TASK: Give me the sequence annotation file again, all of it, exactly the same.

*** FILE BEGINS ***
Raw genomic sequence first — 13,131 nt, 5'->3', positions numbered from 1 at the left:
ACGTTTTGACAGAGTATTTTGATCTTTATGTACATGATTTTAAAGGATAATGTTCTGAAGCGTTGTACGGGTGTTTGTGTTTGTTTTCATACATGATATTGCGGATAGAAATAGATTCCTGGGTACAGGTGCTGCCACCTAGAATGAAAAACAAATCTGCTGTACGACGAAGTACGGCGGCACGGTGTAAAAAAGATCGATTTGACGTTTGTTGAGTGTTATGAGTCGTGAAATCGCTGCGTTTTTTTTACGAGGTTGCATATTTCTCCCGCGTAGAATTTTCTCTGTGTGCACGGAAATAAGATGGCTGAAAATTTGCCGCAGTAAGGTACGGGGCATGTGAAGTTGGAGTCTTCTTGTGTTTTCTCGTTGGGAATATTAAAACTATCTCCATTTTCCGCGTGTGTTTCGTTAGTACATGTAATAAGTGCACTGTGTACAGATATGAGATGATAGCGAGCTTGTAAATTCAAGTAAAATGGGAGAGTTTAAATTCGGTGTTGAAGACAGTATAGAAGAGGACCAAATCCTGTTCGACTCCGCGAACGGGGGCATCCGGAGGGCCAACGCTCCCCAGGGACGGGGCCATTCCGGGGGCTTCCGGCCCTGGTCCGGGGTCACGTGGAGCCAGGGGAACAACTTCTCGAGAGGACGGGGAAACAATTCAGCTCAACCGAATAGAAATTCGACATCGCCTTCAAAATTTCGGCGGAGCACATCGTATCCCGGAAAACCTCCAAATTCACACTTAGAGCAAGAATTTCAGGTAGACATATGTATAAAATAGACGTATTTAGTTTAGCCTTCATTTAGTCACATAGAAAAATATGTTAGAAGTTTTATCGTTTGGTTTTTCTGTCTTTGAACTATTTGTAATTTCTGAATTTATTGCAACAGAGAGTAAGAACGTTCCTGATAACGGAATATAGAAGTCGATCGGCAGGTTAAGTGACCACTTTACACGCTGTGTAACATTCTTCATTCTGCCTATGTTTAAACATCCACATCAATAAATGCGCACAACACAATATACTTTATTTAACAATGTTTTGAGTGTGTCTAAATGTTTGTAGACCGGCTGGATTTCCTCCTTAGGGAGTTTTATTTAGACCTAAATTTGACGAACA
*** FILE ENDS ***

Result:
Raw genomic sequence first — 13,131 nt, 5'->3', positions numbered from 1 at the left:
ACGTTTTGACAGAGTATTTTGATCTTTATGTACATGATTTTAAAGGATAATGTTCTGAAGCGTTGTACGGGTGTTTGTGTTTGTTTTCATACATGATATTGCGGATAGAAATAGATTCCTGGGTACAGGTGCTGCCACCTAGAATGAAAAACAAATCTGCTGTACGACGAAGTACGGCGGCACGGTGTAAAAAAGATCGATTTGACGTTTGTTGAGTGTTATGAGTCGTGAAATCGCTGCGTTTTTTTTACGAGGTTGCATATTTCTCCCGCGTAGAATTTTCTCTGTGTGCACGGAAATAAGATGGCTGAAAATTTGCCGCAGTAAGGTACGGGGCATGTGAAGTTGGAGTCTTCTTGTGTTTTCTCGTTGGGAATATTAAAACTATCTCCATTTTCCGCGTGTGTTTCGTTAGTACATGTAATAAGTGCACTGTGTACAGATATGAGATGATAGCGAGCTTGTAAATTCAAGTAAAATGGGAGAGTTTAAATTCGGTGTTGAAGACAGTATAGAAGAGGACCAAATCCTGTTCGACTCCGCGAACGGGGGCATCCGGAGGGCCAACGCTCCCCAGGGACGGGGCCATTCCGGGGGCTTCCGGCCCTGGTCCGGGGTCACGTGGAGCCAGGGGAACAACTTCTCGAGAGGACGGGGAAACAATTCAGCTCAACCGAATAGAAATTCGACATCGCCTTCAAAATTTCGGCGGAGCACATCGTATCCCGGAAAACCTCCAAATTCACACTTAGAGCAAGAATTTCAGGTAGACATATGTATAAAATAGACGTATTTAGTTTAGCCTTCATTTAGTCACATAGAAAAATATGTTAGAAGTTTTATCGTTTGGTTTTTCTGTCTTTGAACTATTTGTAATTTCTGAATTTATTGCAACAGAGAGTAAGAACGTTCCTGATAACGGAATATAGAAGTCGATCGGCAGGTTAAGTGACCACTTTACACGCTGTGTAACATTCTTCATTCTGCCTATGTTTAAACATCCACATCAATAAATGCGCACAACACAATATACTTTATTTAACAATGTTTTGAGTGTGTCTAAATGTTTGTAGACCGGCTGGATTTCCTCCTTAGGGAGTTTTATTTAGACCTAAATTTGACGAACA